so-called Golden Age, when Hollywood was creating more<br />

masterpieces than ever). The famous “draw me like one your<br />

French girls” scene evinces some of how this actually happens,<br />

beyond pure mythology. The scene is both obviously sexual <strong>—</strong><br />

Rose asks Jack to draw her naked <strong>—</strong> but it’s also tasteful, one<br />

breast obscured behind the sketchbook, so that it can play as an<br />

awakening of sorts to (generally speaking) young boys without<br />

upsetting parents' sensibilities. It’s also genuinely erotic for both<br />

parties <strong>—</strong> and so too for the adults of both genders whom<br />

Cameron imagines watching. Jack looks but can’t touch, and<br />

Rose not only gets to be seen as desirable and beautiful, but also<br />

gets to feel powerful through her initiation of the act, clearly the<br />

one in control of the situation. All of these threads are playing to<br />

different audiences at once, executed perfectly and woven<br />

together seamlessly so that they create something like texture;<br />

it’s an undeniably dense scene. So even if it’s targeted, to target is<br />

to interpret desire, which in turn says something about people<br />

and society at large, which is the scale such a scene is aiming<br />

for.<br />

Even though Cameron is attuned to his audience, though, he isn’t<br />

bound by their expectations. The “French girls” scene ends with a<br />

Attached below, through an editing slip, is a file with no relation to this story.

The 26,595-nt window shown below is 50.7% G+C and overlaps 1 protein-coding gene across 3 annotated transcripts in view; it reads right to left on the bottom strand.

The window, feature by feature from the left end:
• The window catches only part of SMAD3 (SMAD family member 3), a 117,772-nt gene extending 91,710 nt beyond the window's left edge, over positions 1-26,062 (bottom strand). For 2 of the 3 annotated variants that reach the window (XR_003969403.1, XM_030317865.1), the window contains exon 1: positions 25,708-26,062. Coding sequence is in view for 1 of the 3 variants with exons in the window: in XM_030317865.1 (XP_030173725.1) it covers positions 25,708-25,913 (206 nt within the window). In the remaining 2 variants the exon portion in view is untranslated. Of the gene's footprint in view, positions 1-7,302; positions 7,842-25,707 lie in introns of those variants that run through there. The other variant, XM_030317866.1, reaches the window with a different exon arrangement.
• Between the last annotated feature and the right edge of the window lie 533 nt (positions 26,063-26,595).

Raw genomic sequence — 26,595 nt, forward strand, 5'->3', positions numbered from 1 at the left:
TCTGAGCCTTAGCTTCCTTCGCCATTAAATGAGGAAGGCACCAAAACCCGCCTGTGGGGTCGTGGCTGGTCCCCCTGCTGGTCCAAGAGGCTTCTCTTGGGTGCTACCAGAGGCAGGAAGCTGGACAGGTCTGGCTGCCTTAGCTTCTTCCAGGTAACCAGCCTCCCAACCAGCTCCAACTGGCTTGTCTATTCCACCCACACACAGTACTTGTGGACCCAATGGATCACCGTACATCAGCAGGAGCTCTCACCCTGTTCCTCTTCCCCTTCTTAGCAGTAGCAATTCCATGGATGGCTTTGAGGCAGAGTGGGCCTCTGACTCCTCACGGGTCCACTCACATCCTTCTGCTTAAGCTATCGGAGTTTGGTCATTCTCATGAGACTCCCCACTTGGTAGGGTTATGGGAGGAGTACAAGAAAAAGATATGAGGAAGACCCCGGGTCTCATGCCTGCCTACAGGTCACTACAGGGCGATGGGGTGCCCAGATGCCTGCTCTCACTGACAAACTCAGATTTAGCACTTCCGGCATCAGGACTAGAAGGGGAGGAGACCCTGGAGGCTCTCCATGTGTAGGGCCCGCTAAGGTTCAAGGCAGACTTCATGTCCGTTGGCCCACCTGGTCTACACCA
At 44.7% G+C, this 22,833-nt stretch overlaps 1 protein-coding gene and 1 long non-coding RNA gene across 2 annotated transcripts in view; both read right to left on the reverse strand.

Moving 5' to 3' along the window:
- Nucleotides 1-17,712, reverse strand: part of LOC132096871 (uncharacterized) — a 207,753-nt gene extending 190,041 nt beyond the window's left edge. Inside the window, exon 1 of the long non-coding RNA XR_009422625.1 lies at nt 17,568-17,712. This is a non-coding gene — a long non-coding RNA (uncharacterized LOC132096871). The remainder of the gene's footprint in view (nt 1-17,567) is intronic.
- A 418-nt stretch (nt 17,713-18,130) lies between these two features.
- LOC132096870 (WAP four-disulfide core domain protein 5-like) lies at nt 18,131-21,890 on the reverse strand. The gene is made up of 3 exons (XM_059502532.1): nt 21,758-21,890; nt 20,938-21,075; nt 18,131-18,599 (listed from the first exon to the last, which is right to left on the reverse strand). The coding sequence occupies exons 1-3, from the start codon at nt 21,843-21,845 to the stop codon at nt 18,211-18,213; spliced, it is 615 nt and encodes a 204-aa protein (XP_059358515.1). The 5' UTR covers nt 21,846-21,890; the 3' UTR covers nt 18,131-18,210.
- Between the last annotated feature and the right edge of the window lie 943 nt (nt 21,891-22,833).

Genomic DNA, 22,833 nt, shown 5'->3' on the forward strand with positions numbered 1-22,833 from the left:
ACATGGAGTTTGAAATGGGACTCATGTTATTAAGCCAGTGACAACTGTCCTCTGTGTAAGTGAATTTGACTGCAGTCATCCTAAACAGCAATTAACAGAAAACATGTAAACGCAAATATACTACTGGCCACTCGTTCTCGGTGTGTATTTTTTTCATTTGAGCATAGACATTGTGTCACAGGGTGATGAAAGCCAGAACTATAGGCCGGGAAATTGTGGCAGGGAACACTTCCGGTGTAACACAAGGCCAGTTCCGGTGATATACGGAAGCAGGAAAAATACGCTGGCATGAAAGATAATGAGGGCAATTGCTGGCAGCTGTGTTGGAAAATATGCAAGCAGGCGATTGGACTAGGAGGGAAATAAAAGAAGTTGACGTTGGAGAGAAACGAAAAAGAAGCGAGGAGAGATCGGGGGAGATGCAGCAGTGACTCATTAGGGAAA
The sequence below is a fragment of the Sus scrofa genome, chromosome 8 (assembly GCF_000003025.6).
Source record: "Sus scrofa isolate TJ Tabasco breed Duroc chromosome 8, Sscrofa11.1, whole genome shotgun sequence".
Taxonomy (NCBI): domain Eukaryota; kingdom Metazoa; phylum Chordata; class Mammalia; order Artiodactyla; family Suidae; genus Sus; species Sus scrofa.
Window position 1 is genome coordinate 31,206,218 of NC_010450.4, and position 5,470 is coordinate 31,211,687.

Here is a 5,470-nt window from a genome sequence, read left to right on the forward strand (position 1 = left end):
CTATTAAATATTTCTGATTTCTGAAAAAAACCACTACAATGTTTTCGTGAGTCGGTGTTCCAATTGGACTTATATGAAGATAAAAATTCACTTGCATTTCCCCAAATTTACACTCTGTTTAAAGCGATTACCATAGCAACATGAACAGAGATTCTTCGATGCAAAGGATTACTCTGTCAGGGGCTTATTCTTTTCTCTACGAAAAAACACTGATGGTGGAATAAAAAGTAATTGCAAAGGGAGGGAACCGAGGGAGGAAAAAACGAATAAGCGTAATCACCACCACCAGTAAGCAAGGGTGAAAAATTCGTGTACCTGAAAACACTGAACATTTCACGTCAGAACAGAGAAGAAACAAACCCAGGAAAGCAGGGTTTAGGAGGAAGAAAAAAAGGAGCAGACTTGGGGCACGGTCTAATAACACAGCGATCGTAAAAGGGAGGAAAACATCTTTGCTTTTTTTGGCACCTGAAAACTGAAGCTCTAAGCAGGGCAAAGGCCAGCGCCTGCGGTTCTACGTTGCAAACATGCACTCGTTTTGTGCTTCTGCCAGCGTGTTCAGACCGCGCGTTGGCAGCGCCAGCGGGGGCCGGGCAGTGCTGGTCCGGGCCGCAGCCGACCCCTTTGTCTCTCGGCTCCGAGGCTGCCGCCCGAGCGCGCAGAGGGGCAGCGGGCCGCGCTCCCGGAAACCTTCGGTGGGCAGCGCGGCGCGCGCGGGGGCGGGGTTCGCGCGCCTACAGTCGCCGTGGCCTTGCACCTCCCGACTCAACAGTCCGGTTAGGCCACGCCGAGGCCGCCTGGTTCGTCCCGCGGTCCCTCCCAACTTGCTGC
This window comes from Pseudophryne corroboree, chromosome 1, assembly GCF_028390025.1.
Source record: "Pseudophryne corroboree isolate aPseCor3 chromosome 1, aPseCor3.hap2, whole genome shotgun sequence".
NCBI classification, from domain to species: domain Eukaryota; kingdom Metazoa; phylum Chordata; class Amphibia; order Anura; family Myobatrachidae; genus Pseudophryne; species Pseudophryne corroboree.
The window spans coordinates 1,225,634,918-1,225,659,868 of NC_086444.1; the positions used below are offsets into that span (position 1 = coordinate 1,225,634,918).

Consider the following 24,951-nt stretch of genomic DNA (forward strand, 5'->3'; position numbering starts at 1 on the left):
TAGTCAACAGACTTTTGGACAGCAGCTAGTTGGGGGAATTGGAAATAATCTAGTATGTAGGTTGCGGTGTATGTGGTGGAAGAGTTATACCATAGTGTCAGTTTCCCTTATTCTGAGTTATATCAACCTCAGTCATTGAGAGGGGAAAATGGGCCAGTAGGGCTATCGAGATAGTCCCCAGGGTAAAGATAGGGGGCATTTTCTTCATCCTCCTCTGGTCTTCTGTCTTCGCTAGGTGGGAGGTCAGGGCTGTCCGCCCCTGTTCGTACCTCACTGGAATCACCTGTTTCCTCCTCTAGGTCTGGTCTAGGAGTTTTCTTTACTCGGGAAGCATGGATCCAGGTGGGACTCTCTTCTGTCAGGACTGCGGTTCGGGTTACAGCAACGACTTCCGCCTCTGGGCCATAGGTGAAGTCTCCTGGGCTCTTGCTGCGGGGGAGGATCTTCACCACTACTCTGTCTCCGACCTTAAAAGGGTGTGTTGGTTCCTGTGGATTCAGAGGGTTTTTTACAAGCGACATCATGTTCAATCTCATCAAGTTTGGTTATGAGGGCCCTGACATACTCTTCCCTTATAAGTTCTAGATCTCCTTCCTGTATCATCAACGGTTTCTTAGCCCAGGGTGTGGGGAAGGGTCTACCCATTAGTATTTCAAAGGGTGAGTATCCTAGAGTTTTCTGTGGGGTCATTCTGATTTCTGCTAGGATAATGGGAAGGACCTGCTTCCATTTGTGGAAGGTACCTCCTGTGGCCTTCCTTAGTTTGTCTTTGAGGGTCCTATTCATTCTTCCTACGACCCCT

fade from a close-up of Rose as she lays naked to a close-up of<br />

her in the present day, bringing an elderly person far closer to<br />

sex than taboo usually allows. She even here expresses her<br />

sexuality <strong>—</strong> it’s she who describes the scene as erotic. This isn’t<br />

exactly something that a studio head or anyone who’s thinking<br />

only in commercial terms would suggest <strong>—</strong> it’s likely not even

something they’d be capable of considering. This is just another<br />

element of Cameron’s auteurist vision. But as we’ve stated, that<br />

vision tends to stay primarily focused on the technical side of<br />

things, and as such, his most obvious Titanic stand-in is lead<br />

researcher Brock Lovett (played by Bill Paxton).<br />

literal-mindedness <strong>—</strong> in Avatar, Pandora is compared to Oz, it’s<br />

supposed to be an escape into the pure fantasy of movies, but<br />

everything within it has a one-to-one real-world analog; the<br />

religion is proven to be scientifically accurate, and that’s what<br />

turns the ship of dreams into scrap metal.<br />

“And this is the miracle of Hollywood: that art can form within, against, the<br />

great commercial forces and highly formalized and abstracted<br />

language… The famous “draw me like one your French girls” scene<br />